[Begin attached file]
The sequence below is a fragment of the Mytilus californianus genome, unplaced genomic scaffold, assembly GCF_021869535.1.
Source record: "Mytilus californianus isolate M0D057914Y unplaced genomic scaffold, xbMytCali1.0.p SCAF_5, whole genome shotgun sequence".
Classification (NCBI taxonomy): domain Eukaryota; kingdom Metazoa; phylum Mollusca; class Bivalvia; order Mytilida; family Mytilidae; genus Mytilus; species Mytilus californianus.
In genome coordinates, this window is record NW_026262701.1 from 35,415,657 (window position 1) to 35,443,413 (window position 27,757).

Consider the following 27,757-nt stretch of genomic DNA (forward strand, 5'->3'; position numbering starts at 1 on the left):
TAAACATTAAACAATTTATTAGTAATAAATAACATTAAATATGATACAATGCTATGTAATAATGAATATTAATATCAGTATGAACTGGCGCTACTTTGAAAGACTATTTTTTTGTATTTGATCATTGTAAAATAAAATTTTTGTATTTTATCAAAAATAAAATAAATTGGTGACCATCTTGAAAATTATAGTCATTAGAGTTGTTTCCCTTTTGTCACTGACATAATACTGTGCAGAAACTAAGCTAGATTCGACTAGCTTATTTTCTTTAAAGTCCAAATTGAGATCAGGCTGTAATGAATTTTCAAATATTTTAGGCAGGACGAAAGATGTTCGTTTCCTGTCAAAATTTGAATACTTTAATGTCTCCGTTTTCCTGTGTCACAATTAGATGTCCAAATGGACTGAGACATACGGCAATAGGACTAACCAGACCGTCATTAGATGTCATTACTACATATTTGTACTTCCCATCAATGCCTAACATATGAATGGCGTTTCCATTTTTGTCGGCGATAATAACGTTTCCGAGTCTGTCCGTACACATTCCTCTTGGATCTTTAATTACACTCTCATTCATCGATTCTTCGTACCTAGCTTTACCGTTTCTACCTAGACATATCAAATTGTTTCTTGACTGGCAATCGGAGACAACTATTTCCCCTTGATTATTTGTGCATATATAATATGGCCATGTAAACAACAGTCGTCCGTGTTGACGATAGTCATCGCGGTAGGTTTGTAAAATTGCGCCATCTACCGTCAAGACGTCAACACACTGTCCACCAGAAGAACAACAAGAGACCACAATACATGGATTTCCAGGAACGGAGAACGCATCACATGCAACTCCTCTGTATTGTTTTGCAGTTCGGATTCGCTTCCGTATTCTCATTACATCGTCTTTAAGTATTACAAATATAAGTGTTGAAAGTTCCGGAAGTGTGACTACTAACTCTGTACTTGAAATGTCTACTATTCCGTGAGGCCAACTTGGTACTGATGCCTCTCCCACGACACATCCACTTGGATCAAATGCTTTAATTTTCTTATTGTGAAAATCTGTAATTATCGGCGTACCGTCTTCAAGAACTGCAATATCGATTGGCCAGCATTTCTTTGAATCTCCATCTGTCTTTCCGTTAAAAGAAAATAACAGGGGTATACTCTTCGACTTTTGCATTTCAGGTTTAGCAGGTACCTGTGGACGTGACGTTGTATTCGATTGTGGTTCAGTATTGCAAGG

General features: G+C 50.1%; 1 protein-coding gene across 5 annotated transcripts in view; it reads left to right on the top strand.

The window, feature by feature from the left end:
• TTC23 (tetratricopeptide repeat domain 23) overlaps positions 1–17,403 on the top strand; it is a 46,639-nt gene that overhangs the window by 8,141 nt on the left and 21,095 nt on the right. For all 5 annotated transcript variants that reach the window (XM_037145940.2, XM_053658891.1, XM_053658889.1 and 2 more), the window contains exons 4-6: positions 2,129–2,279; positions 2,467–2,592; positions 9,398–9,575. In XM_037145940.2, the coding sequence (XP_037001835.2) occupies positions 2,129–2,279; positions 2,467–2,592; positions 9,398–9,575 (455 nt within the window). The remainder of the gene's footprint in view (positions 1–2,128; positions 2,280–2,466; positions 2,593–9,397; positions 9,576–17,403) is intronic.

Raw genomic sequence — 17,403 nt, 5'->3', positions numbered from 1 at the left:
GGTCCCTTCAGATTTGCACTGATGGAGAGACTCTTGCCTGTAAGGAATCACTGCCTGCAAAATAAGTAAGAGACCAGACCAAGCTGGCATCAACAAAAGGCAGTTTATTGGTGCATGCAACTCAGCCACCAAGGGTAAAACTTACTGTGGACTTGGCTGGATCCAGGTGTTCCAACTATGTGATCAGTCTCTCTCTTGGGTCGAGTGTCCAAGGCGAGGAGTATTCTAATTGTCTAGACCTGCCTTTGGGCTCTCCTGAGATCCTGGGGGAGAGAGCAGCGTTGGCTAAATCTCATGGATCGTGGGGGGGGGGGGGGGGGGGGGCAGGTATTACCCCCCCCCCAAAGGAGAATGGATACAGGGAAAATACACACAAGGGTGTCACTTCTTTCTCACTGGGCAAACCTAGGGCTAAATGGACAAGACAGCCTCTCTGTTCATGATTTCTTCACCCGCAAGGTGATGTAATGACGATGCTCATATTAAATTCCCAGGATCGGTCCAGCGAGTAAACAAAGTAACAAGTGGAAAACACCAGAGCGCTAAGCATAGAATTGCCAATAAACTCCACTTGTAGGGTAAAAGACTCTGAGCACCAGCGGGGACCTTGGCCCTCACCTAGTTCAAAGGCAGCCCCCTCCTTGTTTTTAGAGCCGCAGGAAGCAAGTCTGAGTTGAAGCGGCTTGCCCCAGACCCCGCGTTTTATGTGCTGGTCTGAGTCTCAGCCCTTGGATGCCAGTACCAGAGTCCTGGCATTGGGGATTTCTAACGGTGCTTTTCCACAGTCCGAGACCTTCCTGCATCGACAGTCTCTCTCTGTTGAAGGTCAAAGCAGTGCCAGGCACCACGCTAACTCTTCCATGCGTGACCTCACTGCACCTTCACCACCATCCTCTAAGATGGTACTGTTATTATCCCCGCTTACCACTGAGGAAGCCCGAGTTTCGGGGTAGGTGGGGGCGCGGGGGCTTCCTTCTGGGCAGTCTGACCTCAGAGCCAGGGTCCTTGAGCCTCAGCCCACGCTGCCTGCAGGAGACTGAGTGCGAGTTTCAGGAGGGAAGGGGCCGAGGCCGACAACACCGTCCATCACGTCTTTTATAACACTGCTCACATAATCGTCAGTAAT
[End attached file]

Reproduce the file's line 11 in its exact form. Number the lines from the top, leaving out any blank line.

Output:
GGTCCCTTCAGATTTGCACTGATGGAGAGACTCTTGCCTGTAAGGAATCACTGCCTGCAAAATAAGTAAGAGACCAGACCAAGCTGGCATCAACAAAAGGCAGTTTATTGGTGCATGCAACTCAGCCACCAAGGGTAAAACTTACTGTGGACTTGGCTGGATCCAGGTGTTCCAACTATGTGATCAGTCTCTCTCTTGGGTCGAGTGTCCAAGGCGAGGAGTATTCTAATTGTCTAGACCTGCCTTTGGGCTCTCCTGAGATCCTGGGGGAGAGAGCAGCGTTGGCTAAATCTCATGGATCGTGGGGGGGGGGGGGGGGGGGGGCAGGTATTACCCCCCCCCCAAAGGAGAATGGATACAGGGAAAATACACACAAGGGTGTCACTTCTTTCTCACTGGGCAAACCTAGGGCTAAATGGACAAGACAGCCTCTCTGTTCATGATTTCTTCACCCGCAAGGTGATGTAATGACGATGCTCATATTAAATTCCCAGGATCGGTCCAGCGAGTAAACAAAGTAACAAGTGGAAAACACCAGAGCGCTAAGCATAGAATTGCCAATAAACTCCACTTGTAGGGTAAAAGACTCTGAGCACCAGCGGGGACCTTGGCCCTCACCTAGTTCAAAGGCAGCCCCCTCCTTGTTTTTAGAGCCGCAGGAAGCAAGTCTGAGTTGAAGCGGCTTGCCCCAGACCCCGCGTTTTATGTGCTGGTCTGAGTCTCAGCCCTTGGATGCCAGTACCAGAGTCCTGGCATTGGGGATTTCTAACGGTGCTTTTCCACAGTCCGAGACCTTCCTGCATCGACAGTCTCTCTCTGTTGAAGGTCAAAGCAGTGCCAGGCACCACGCTAACTCTTCCATGCGTGACCTCACTGCACCTTCACCACCATCCTCTAAGATGGTACTGTTATTATCCCCGCTTACCACTGAGGAAGCCCGAGTTTCGGGGTAGGTGGGGGCGCGGGGGCTTCCTTCTGGGCAGTCTGACCTCAGAGCCAGGGTCCTTGAGCCTCAGCCCACGCTGCCTGCAGGAGACTGAGTGCGAGTTTCAGGAGGGAAGGGGCCGAGGCCGACAACACCGTCCATCACGTCTTTTATAACACTGCTCACATAATCGTCAGTAAT